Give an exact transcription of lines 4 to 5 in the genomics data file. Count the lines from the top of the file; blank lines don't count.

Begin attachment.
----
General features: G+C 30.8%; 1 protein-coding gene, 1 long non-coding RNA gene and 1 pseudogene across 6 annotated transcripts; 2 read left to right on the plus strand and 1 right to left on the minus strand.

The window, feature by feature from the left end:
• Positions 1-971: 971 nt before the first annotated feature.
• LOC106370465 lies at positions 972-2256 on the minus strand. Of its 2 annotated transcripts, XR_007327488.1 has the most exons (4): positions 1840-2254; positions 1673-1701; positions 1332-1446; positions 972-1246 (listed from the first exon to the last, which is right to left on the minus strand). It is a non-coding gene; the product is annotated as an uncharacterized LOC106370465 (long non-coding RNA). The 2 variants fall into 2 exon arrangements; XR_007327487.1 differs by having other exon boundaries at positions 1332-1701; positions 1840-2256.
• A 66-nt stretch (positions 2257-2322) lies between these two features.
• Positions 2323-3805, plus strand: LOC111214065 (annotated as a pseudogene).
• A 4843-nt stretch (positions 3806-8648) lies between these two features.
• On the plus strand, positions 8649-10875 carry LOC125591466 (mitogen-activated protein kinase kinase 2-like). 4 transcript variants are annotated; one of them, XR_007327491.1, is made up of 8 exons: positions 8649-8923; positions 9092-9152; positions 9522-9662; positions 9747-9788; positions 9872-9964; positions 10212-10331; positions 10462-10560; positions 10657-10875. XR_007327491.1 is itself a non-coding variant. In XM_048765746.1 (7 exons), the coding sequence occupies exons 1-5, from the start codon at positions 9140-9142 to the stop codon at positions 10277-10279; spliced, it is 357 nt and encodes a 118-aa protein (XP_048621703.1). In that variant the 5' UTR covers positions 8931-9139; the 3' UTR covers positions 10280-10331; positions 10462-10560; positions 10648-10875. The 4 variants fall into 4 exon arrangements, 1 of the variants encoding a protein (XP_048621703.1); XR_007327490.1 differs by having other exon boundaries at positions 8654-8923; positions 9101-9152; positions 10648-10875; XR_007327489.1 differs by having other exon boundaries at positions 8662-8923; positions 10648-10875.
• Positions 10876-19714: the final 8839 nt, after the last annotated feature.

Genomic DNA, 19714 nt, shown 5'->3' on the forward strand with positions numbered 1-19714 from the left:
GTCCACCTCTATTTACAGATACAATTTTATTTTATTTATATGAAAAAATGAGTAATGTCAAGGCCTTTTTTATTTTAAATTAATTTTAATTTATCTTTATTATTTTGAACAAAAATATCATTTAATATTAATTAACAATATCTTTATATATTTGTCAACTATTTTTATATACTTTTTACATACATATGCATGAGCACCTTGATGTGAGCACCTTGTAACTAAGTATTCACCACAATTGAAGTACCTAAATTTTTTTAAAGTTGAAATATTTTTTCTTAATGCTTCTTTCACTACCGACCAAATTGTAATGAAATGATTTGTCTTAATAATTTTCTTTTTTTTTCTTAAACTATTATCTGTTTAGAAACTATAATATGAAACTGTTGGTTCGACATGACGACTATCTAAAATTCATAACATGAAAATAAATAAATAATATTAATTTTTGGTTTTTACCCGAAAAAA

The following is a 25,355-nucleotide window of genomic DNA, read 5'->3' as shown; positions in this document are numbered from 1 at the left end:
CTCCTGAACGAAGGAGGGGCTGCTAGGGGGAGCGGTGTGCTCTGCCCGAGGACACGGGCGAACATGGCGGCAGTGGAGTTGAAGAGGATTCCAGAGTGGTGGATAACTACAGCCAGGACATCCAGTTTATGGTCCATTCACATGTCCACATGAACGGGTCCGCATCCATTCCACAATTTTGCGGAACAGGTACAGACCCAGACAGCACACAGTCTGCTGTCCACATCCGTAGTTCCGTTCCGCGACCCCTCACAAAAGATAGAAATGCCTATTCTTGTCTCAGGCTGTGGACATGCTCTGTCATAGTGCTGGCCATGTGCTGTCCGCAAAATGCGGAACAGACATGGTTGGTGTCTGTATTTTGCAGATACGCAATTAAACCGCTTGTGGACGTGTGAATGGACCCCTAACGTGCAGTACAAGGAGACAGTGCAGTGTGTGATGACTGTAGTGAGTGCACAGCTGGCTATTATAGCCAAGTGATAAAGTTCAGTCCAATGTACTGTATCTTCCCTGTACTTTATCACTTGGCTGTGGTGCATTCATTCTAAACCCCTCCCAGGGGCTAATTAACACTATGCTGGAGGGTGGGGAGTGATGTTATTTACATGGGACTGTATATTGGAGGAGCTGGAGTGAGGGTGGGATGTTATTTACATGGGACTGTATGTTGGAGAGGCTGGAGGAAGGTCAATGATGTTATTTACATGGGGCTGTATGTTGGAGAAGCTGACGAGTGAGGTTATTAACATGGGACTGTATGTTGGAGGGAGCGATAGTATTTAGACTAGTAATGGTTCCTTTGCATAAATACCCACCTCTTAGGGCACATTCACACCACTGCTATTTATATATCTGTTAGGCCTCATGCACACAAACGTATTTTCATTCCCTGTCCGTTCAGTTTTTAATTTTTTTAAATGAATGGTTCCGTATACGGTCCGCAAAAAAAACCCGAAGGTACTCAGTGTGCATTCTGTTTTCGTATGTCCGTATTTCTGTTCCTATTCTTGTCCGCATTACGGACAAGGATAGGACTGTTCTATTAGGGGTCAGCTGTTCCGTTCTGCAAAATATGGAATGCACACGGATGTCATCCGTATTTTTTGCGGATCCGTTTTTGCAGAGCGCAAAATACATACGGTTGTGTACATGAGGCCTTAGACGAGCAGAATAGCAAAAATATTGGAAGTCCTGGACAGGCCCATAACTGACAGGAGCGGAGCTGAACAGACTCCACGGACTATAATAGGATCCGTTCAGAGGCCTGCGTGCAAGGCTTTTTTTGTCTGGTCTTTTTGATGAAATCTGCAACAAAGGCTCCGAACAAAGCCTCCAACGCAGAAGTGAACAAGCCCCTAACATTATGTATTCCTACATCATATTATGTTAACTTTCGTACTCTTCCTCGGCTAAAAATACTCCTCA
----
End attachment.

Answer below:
• LOC106370465 lies at positions 972-2256 on the minus strand. Of its 2 annotated transcripts, XR_007327488.1 has the most exons (4): positions 1840-2254; positions 1673-1701; positions 1332-1446; positions 972-1246 (listed from the first exon to the last, which is right to left on the minus strand). It is a non-coding gene; the product is annotated as an uncharacterized LOC106370465 (long non-coding RNA). The 2 variants fall into 2 exon arrangements; XR_007327487.1 differs by having other exon boundaries at positions 1332-1701; positions 1840-2256.
• A 66-nt stretch (positions 2257-2322) lies between these two features.